To deal with militia depredations by the U.S. backed government and U.S. backed powerbrokers in Baghlan, U.S. Special Forces launched a counterforce of U.S. backed militia depradations, done under ALP title. The factional history involves gang rape on all sides.

    Not to worry, though, about the long sordid story of multiple fighting gangs in Baghlan, with an all-around U.S.-supplied impunity to it. ISAF in Baghlan just arrested some insurgents.

  3. Patty says:

    Evidently the same type of men who are raping US military women are training ALP to rape women in Afghanistan.

  4. rg says:

    Leaving aside the issue of gang rape,etc, Dunford’s description of the Village Stability Operations reminds me of NYPD’s Secure Neighborhoods program, aggressively confronting the “insurgents” and intimidating the villagers, not to mention expanding the role of the national government.

  5. Jim White says:

    @rg: “expanding the role of the national government”

    Actually, that part is a complete fiction by Dunford. Another huge issue with the ALP is that they are too independent of the national government.

  6. Garrett says:

    @Jim White:

    The Dexter Filkins Civil War article from last year has a pretty strong expression of that point:

    The militias established or tolerated by the Afghan and American governments constitute a reversal of the efforts made in the early years of the war to disarm such groups, which were blamed for destroying the country during the civil war. At the time, American officials wanted to insure that the government in Kabul had a monopoly on the use of force.

    Kunduz Province is divided into fiefdoms, each controlled by one of the new militias. In Khanabad district alone, I counted nine armed groups. Omar’s is among the biggest; another is led by a rival, on the northern bank of the Khanabad River, named Mir Alam. Like Omar, Alam was a commander during the civil war. He was a member of Jamiat-e-Islami. Alam and his men, who declined to speak to me, are said to be paid by the Afghan government.

    As in the nineties, the militias around Kunduz have begun fighting each other for territory. They also steal, tax, and rape. “I have to give ten per cent of my crops to Mir Alam’s men,” a villager named Mohammad Omar said. (He is unrelated to the militia commander.) “That is the only tax I pay. The government is not strong enough to collect taxes.” When I accompanied the warlord Omar to Jannat Bagh, one of the villages under his control, his fighters told me that Mir Alam’s men were just a few hundred yards away. “We fight them whenever they try to move into our village,” one of Omar’s men said.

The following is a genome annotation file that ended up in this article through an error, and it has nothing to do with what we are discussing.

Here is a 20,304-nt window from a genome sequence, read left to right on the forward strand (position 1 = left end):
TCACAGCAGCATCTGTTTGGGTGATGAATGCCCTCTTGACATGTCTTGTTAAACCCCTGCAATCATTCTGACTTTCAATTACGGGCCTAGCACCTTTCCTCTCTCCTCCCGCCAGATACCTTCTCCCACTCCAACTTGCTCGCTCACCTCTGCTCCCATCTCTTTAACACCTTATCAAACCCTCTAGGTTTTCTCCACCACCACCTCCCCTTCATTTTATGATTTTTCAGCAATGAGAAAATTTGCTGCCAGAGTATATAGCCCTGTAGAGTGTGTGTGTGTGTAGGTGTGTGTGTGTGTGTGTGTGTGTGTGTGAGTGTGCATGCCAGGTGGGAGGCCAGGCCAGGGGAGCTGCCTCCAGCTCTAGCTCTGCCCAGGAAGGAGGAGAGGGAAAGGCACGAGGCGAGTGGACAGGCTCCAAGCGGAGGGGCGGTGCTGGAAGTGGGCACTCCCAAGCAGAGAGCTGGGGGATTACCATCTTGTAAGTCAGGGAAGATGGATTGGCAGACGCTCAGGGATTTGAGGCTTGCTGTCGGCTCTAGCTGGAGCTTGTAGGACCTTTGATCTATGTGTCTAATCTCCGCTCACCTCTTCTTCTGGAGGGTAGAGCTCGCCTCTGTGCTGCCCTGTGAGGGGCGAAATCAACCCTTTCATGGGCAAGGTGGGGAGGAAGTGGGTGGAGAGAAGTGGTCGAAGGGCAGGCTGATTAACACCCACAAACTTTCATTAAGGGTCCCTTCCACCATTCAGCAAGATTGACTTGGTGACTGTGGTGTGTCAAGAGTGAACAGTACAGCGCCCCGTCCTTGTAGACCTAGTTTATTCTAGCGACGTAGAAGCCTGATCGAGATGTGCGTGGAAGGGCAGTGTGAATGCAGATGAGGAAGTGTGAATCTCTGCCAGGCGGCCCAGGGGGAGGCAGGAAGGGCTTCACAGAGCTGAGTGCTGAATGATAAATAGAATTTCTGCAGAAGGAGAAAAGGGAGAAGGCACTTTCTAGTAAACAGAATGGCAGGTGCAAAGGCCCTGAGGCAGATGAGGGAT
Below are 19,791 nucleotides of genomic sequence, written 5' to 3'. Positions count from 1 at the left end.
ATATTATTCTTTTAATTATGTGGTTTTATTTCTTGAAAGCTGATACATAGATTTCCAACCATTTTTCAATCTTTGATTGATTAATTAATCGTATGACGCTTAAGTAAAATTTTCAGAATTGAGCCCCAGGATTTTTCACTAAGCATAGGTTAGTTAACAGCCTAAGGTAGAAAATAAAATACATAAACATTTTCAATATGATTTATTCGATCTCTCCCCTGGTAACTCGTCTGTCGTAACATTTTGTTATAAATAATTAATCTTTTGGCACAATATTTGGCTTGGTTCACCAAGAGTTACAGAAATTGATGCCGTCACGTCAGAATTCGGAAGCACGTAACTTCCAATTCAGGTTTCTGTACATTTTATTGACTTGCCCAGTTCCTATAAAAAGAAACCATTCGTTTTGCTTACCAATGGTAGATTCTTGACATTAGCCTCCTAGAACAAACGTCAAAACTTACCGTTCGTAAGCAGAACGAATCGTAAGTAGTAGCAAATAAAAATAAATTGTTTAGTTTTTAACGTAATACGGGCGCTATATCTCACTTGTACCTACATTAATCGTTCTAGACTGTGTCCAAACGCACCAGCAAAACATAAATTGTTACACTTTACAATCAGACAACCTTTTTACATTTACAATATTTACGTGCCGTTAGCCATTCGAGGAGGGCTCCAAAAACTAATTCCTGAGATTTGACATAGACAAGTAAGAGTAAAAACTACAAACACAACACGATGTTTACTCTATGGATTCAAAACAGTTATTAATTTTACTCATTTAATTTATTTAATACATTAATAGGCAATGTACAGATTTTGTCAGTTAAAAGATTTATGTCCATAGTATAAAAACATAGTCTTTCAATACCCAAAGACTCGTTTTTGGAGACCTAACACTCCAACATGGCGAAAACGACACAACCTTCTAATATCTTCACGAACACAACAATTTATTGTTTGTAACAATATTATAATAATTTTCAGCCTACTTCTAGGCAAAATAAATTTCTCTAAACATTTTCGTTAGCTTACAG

None of the militias I encountered appeared to be under any government supervision. In Aliabad, a town in the south of the province, a group of about a hundred men called the Critical Infrastructure Protection force had set up a string of checkpoints. Their commander, Amanullah Terling, another former Jamiat commander, said that his men were protecting roads and development projects. His checkpoints flew the flag of Jamiat-e-Islami. Terling’s group—like dozens of other such units around the country—is an American creation. It appears to receive lots of cash but little direct supervision. “Once a month, an American drives out here in his Humvee with a bag of money,” Terling said.

    The region Filkins is describing is the same one as in this DailyBeast article.

    Jumadin believes that the militiamen who raped his daughter are affiliated with northern strongman Mir Alam Khan, an ethnic Tajik and a former anti-Soviet commander who, like many of today’s influential powerbrokers, fought against the Taliban in late 2001 with American military and financial support and has prospered ever since. A former police chief of Baghlan province, he has built one of the largest militias in the north, including some 3,000 armed men under his command in Kunduz. Some of his men, locals say, also serve in the ALP.